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The Road to the Kremlin Goes Through Yaroslavl

James Brooke

In Russia, opposition politics did not end with last month’s election of Prime Minister Vladimir Putin to a six-year term as president.

Two years ago, as the Volga River city of Yaroslavl approached its 1,000th anniversary, Russian Prime Minister Vladimir Putin poured millions of dollars into refurbishing churches and restoring the city’s medieval citadel.

Then disaster struck last September. Anti-Kremlin feelings surged after a plane carrying the city’s hockey team crashed shortly after takeoff, killing all but one on board. The team had been forced to play an away game because President Dmitry Medvedev had taken over their arena for a presidential conference.

Prime Minister Putin visited the city and laid flowers on the caskets of the 26 players. But the gesture was not enough.

Independent mayoral candidate Yevgeny Urlashov casts his vote at a polling station in the city of Yaroslavl, some 250 kilometers (160 miles) northeast of Moscow April 1, 2012.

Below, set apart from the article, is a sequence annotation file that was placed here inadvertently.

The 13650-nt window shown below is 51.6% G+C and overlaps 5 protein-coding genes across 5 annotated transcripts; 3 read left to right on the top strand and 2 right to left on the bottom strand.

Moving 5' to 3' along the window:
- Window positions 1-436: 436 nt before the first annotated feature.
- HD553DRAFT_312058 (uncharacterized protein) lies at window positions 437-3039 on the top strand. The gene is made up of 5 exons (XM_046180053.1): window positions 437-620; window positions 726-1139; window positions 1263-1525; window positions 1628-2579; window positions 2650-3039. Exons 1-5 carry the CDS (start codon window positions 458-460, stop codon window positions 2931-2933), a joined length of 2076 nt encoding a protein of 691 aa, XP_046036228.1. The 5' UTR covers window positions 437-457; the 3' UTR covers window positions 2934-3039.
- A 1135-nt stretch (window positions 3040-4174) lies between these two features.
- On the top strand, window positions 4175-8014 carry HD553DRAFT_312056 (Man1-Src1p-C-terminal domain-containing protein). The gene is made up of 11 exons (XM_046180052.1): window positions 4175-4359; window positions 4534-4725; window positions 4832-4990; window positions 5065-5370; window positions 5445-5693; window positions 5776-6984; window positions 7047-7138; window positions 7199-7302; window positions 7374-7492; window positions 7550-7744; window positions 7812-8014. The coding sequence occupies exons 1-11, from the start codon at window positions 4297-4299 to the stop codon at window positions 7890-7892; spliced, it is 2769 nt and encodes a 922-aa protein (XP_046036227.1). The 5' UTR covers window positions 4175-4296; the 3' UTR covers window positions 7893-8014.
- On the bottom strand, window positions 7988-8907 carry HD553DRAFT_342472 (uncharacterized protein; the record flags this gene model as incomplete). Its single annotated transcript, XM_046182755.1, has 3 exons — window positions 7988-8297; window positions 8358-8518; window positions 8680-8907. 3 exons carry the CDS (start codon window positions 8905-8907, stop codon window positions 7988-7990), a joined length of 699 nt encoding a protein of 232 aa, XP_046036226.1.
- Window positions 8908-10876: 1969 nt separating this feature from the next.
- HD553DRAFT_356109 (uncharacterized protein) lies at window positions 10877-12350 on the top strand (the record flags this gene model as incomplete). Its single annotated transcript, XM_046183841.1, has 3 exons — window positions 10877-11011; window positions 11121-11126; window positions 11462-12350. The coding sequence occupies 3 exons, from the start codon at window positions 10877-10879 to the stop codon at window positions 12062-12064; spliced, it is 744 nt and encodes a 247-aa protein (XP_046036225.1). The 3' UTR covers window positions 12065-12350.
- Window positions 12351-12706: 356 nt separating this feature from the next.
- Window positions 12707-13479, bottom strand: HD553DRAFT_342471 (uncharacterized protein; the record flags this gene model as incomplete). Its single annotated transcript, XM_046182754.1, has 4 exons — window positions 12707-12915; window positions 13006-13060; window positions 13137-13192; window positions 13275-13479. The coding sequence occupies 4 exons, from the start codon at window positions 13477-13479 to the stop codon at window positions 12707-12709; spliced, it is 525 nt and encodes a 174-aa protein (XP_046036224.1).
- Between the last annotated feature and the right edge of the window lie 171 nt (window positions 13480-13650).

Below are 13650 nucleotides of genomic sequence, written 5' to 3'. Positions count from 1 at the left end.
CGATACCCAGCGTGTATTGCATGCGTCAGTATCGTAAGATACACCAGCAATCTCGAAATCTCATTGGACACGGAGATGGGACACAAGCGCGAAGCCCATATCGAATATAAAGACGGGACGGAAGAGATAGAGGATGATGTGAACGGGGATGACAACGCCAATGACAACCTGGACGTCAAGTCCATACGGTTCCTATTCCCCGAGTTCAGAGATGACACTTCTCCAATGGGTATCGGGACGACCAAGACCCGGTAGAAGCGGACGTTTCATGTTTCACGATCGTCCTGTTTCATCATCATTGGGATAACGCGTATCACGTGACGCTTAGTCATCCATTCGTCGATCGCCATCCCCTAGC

Independent mayoral candidate Yevgeny Urlashov casts his vote at a polling station in the city of Yaroslavl, some 250 kilometers (160 miles) northeast of Moscow April 1, 2012.
This month, when Yaroslavl voted for mayor, an outsider, Yevgeny Urlashov, beat the pro-Kremlin candidate 70 to 28. Urlashov said the plane crash turned many people against Moscow.

He said 100,000 people walked to the hockey rink to lay flowers.

But there was more to the anti-Kremlin vote than that. Urlashov said people were fed up with corruption that had grown up around a pro-Kremlin mayor, a man who had ruled this city for 23 years.

He said residents want a peaceful change toward a more open, transparent and competitive system.

This kind of grassroots democracy has gotten the Kremlin's attention. Opposition candidates recently won races for mayor in Yaroslavl and four other big cities.

In May, a new law will allow direct elections for governor.  In advance, the Kremlin is rushing to appoint governors in eight key regions, including Moscow.

Urlashov supporter Andrey Chekanov believes the political road to the Kremlin now goes through cities like Yaroslavl. He said in country where nearly 60 percent of adults are on the internet, people are increasingly thinking independently.

Alexander Sokolov, who runs a local civic action group, says Yaroslavl residents know many projects promised for the city’s 1000th anniversary were never completed. He said promises were not kept, and residents are waiting for answers.

Now, as Vladimir Putin prepares for his May 7 inauguration as president, he faces a Russia that is increasingly prepared to say, "Nyet."

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